Published on Wednesday, 30 November -0001 00:00
By Deb Botzek-Linn,
U of M Extension
The tang of vinegar gives pickled foods flavor and acts as a preservative. To insure a safe quality pickled product, pickle with distilled white vinegar or cider vinegar of 5-percent acidity.
Be sure to read the vinegar bottle label when purchasing vinegar for pickling. There are 4 percent and even 3 percent acetic acid vinegars on the market shelves bottled similar to 5 percent vinegar. This is not a high enough acid content to produce safe pickled cucumbers, asparagus, green beans or other low-acid vegetable products.
Most recipes call for distilled white vinegar. It has a mellow aroma, tart acid flavor, and does not affect the color of the light-colored vegetables or fruits.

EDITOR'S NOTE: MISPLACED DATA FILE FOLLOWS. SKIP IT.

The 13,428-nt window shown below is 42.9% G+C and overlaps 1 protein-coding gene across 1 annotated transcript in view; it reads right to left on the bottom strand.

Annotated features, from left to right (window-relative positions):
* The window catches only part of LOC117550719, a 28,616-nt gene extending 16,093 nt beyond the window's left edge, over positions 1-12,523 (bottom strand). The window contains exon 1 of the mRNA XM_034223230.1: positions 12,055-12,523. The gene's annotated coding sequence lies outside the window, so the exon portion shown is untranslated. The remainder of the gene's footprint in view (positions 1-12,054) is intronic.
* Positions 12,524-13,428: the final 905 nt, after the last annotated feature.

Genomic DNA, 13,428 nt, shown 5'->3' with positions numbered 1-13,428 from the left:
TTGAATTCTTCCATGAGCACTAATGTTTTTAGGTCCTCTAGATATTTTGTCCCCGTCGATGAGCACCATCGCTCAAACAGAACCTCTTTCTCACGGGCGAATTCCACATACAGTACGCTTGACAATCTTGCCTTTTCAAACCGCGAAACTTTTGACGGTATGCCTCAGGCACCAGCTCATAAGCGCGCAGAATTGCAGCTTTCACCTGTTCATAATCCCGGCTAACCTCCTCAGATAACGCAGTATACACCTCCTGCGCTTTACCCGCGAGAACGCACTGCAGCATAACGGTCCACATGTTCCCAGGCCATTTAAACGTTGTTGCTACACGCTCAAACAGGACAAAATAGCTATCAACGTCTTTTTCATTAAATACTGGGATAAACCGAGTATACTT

Cider vinegar made from fermented apple juice is a good choice for many pickles. It has a mellow, fruit flavor that blends well with spices. However, it will darken most vegetables and fruits.
Do not use wine vinegars or other flavored vinegars when you make pickles unless you are sure of their acetic acid content.
When you make pickles, do not dilute the vinegar unless the recipe specifically directs you to add water to a 5-percent strength vinegar.
Vegetables from asparagus to zucchini can be home preserved by pickling. The key for a quality pickled product is to select a recipe that is specifically designed for the vegetable you are pickling and pickle with 5-percent acetic acid vinegar.